17. Now two points have been made, that if the testator did in fact execute this Will on the 1st of June 1917, it was a remarkable thing that he did not send it to the District Registrar for deposit, and, again, it is said that it is a remarkable thing that the fact of the execution of the document was kept so silent. But inasmuch as the testator knew quite well that if the fact of his having made a Will got known amongst the hostile members of his family, by that we mean those people whose share of the inheritance would; be diminished if there was a valid Will in favour of the grand daughter, they might have made his life unpleasent for him, and that comes out so clearly when the scribe is giving evidence, because apparently without being told by the testator that he was to say nothing about it he does in fact say nothing about it, because he thought that ultimately there would be trouble. Both these points (the failure to send it to the District Registrar and the fact that Haji Yakub Khan did not make the fact known) fit in perfectly well with his desire that what he had been doing should be kept as private as possible, and he may very well have preferred not to send it to the District Registrar, knowing the mysterious way in which these things get known. He was well aware that he had in the attesting witnesses men of responsibility to vouch for the execution of the Will, and so was content to leave the ultimate decision of this matter, if ever there had to be a decision, to the evidence of those witnesses as to the genuineness of its execution,
18. Now the Chief Physician to the Bhopal State gives evidence, saying how the Will was presented to him for the purpose of attestation, that the testator signed it, and then he signed it, and that Dr. Butt signed it after him. There is nothing in his cross-examination that tends to discredit his evidence on that or any other point.
19. Now we commence to trace the history of this document, as far as we can, subsequent to the 1st of June 1917. According to the evidence of the widow Haji Begam, the Will was handed over to her, that is to say, that the husband gave her the paper not enclosed in any envelope but just folded. He laid to her, 'this is a Will and you should keep it carefully,' and she looked at it am said, 'is this all that has been written? and be must have said, 'yes, that is all, and then he added this, which is very significant and we believe it to be true if the estate is released from the Court of Wards in my lifetime, I will give it to the girl.' There we see in the execution of the Will the alternative suggested by Mr. Oakden carried into effect by the testator. There still remained dominant in his mine the desire to get the estate released, in which event he would have given it all to the girl. The widow says that he read out the Will to her and made her carefully mark his signature; that again is most natural, and indeed convincing, and able lady as this witness has shown herself to be during her examination, it is impossible to believe that she could have invented a story which in it every detail has the true ring about it. She has told us that she could read the Korar bat that she could not write--and that she could recognize her husband's signature. And there is the husband pointing out to her his signature and pointing out to her that it occurred at two places, and pointing out to her also the signature of Dr. Butt, the Hakim and the scribe. She says that three or four months before the death she had mentioned the fact that her husband had made a Will to this very same Habib-ur-Rahman Khan, who was her cousin and general attorney. She says that she kept that Will after its execution until after the death of the testator, which occurred on June the 2nd 1918. She sent it a day or two later through Habib-ur-Rahman Khan to the Collector. That Will reached the office of the Collector within two or three days of the death and that very circumstance creates a difficulty in the way of the defendants, if their case is that the Will was a forged Will brought into existence after the death of the testator. Dates and distances are against them and forgery is a theory which cannot be accepted.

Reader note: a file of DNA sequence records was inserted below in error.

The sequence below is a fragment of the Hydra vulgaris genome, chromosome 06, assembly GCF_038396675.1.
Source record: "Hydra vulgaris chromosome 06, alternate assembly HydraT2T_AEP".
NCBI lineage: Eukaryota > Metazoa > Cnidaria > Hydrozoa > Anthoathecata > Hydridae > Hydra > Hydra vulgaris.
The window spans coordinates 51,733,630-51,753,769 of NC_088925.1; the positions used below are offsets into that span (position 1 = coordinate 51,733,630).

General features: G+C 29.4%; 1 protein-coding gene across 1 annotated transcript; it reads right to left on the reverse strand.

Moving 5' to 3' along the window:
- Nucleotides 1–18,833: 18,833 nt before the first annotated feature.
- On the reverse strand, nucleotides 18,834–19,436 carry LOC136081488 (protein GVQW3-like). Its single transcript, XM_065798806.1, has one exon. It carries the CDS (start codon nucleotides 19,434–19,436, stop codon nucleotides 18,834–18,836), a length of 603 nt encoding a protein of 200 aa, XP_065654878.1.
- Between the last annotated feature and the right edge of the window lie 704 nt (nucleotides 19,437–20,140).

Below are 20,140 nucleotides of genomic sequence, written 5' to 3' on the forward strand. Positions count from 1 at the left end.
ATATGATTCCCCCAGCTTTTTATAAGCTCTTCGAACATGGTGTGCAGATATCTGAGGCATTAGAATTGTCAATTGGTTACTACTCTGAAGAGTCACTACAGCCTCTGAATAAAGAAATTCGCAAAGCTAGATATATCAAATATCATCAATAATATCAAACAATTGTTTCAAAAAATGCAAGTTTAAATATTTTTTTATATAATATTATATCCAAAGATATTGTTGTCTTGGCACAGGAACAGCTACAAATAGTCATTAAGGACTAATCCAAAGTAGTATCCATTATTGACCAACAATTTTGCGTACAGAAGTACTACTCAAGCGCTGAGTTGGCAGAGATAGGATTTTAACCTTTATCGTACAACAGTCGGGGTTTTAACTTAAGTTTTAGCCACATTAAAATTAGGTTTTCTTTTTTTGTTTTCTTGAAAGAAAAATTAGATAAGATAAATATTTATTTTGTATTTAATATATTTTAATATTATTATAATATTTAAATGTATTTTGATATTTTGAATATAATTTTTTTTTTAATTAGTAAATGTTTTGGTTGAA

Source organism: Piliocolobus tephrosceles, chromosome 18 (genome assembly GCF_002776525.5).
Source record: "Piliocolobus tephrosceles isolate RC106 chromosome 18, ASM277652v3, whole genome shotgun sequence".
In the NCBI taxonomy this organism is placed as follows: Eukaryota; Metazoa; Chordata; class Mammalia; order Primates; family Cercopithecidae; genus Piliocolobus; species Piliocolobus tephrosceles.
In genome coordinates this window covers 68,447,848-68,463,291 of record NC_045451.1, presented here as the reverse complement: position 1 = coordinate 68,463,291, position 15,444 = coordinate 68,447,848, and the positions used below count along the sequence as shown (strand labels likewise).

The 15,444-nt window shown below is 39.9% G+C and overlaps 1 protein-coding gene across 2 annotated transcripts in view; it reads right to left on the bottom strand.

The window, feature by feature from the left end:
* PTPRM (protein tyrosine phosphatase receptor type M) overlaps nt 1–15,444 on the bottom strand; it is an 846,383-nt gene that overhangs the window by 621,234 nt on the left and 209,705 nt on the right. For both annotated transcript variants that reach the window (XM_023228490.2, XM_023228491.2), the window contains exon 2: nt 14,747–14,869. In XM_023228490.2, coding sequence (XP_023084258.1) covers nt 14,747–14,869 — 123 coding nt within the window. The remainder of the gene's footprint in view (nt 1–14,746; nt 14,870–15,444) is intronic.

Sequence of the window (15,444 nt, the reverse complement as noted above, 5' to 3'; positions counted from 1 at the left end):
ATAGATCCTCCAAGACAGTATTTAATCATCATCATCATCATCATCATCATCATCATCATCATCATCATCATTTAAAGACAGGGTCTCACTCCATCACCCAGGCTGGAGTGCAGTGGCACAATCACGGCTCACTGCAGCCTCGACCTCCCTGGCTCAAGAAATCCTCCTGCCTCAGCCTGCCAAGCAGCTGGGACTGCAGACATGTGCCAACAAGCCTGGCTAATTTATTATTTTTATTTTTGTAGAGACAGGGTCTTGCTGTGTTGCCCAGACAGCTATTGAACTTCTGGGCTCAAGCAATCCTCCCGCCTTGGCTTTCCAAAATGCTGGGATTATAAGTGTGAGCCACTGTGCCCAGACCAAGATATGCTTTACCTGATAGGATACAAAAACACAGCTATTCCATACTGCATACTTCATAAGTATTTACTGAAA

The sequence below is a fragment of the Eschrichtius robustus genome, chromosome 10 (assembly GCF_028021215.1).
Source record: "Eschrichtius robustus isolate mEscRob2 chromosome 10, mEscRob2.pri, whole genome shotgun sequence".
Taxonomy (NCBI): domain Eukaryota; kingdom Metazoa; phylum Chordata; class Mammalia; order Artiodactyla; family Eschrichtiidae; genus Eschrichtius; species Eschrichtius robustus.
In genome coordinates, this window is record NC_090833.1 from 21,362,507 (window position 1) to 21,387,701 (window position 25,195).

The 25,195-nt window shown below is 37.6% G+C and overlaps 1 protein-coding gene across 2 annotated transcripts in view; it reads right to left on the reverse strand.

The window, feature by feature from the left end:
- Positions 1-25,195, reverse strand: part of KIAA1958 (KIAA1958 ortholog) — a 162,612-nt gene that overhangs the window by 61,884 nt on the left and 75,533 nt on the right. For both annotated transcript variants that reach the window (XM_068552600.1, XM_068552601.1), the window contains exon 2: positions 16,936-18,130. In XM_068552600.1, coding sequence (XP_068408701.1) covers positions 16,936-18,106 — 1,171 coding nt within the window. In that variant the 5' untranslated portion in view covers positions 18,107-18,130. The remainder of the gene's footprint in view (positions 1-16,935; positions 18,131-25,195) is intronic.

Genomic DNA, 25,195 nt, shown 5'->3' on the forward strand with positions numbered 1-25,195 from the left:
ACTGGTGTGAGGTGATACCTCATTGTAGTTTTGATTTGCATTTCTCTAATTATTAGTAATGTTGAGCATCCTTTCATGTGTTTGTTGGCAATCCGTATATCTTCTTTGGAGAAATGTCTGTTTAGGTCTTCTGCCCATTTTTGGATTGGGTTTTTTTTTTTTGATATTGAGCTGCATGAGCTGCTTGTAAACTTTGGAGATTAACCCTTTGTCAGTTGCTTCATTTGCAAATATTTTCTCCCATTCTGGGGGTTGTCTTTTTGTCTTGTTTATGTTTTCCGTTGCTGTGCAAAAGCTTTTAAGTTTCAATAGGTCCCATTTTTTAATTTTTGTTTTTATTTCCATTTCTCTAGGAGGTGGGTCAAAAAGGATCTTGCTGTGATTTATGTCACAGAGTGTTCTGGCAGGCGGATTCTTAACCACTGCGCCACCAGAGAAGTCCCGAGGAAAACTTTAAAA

20. Now the evidence on the part of the defendants consisted of, first, Haji Mohammad Yusuf Shan. He is a man of position and he speaks of the physical health of Haji Yakub Khan. On the point we are at present, whether the Will was executed on the 1st of Jane 1917, he gives very precise evidence to the contrary. It is to the observed that he gives no reason whatever for remembering on the 26th of February 1919 the events which took place on the 1st of June 1917, that is to say, he was unable to make it clear that the 1st of June 1917 stood out from any other day in the year 1917 by reason of some circumstance peculiar to him, that is to say, June 1st 1917 might have been an outstanding date in his recollection because he might have had a son born to him on the day before, or some other event might have happened which enabled him to fix that particular day with certainty. But he does not give the Court 'any support for his statement that he 'went to the house of Haji Yakub Khan on the 1st of June 1917 in the afternoon at about 4 o' clock and remained there till sunset, as I usually did.' It may be that he honestly believes that he was there on the 1st of June 1917, because it was usual for him, as he himself says, to visit Haji Yakub Khan at that time of the day. But we cannot, in the face of the very definite evidence of Dr. Butt and the Hakim, believe that this gentleman is accurate when he says that he was there on that day and in the presence of Haji Yakub Khan and from four till sunset and yet did not see Dr. Butt. It may very well have been a day or two before or a day or two after, and there is nothing which makes it at all certain that he is right about the date. There is this significant circumstance, that he is almost too accurate about what happened on the 1st of June in relation to Haji Yakub Khan's illness, because he says 'on the 1st of June 1917 a blister was caused on his leg in consultation with Hakim Abdul Qadir Khan,' and then he gives the names of about eight or nine persons who were present. We cannot shut our eyes to the circumstance that this evidence about the blistering had been given at length in the depositions of Dr. Butt and the Chief Physician Abdul Qadir Khan, the first named on the 17th of January 1919 and the other at a date shortly anterior to that on which this witness was giving evidence.